Princeton University bioethicist Peter Singer cites Darwin to justify his view that “the life of a newborn baby is of less value than the life of a pig, a dog or a chimpanzee.” Darwin himself was never an active atheist, but he certainly created an intellectual excuse for atheism. As Marr says in the TV series, “Evolution did not describe the world of liberty, equality and fraternity that Darwin himself believed in. It described a world of violence, competition and remorseless struggle for survival.”

So is it any wonder that a new worldview emerged that lay the foundations for the casual attitude to human life that was displayed by the Nazis and Communists (and is still displayed by the atheistic Communist regimes like N. Korea and China that continue to exist today)? In the first episode of the series, Marr correctly explained how evolution had removed the Bible as the authority to which people looked for the truth about their origins – yet he fails to recognise the consequences of this. If evolution proposes that life is all about treading on others to survive, where does that leave morality and compassion?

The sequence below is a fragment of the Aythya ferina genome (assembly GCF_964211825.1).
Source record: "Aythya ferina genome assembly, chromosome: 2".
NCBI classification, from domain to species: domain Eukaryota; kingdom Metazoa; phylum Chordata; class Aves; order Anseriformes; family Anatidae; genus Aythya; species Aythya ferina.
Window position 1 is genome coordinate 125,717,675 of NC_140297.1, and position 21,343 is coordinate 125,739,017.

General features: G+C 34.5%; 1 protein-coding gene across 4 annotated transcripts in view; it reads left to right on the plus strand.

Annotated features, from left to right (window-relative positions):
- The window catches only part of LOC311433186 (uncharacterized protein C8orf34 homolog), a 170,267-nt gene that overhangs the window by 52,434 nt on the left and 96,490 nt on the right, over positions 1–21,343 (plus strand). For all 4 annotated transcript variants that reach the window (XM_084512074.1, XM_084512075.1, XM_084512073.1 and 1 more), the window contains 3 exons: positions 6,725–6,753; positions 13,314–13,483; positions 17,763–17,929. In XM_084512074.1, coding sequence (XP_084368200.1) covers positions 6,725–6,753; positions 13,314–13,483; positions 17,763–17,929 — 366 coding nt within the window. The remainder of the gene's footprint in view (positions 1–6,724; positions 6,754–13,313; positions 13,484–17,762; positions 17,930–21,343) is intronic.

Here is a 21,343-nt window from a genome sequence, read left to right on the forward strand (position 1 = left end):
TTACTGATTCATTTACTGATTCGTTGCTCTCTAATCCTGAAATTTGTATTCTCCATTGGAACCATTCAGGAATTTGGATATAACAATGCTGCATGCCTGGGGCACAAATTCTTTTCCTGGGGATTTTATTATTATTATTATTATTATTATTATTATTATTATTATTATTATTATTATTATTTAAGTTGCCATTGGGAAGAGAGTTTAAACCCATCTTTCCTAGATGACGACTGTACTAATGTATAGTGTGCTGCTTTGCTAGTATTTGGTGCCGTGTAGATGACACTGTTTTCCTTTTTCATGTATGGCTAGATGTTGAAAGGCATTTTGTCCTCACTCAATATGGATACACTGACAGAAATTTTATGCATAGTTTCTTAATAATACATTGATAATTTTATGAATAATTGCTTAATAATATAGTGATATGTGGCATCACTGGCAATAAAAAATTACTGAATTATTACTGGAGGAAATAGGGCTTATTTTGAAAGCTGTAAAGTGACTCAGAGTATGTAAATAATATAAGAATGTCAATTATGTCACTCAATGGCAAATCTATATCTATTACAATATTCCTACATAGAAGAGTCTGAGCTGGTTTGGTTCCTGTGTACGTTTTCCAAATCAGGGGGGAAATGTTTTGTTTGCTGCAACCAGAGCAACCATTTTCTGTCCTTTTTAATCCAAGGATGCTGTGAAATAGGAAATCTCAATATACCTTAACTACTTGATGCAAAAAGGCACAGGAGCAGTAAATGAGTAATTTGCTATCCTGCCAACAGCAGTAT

The Bible teaches that bad fruit comes from bad trees and good fruit from good trees, so we can identify good and evil from their fruit. If the fruit of evolution is a worldview that not only denies the Bible’s teaching on origins but on morality and faith, and has given rise to atheism, persecution and genocide – why are some Christians so blind that they embrace evolution as divine truth?

Christians who believe in evolution must be living in denial. Would they really rather believe in a man-made theory that has been responsible for destroying the faith of millions and taking the lives of many more millions than question the scientific validity of evolution? Obviously they either haven’t joined the dots yet, or they are simply refusing to believe that the connection is real.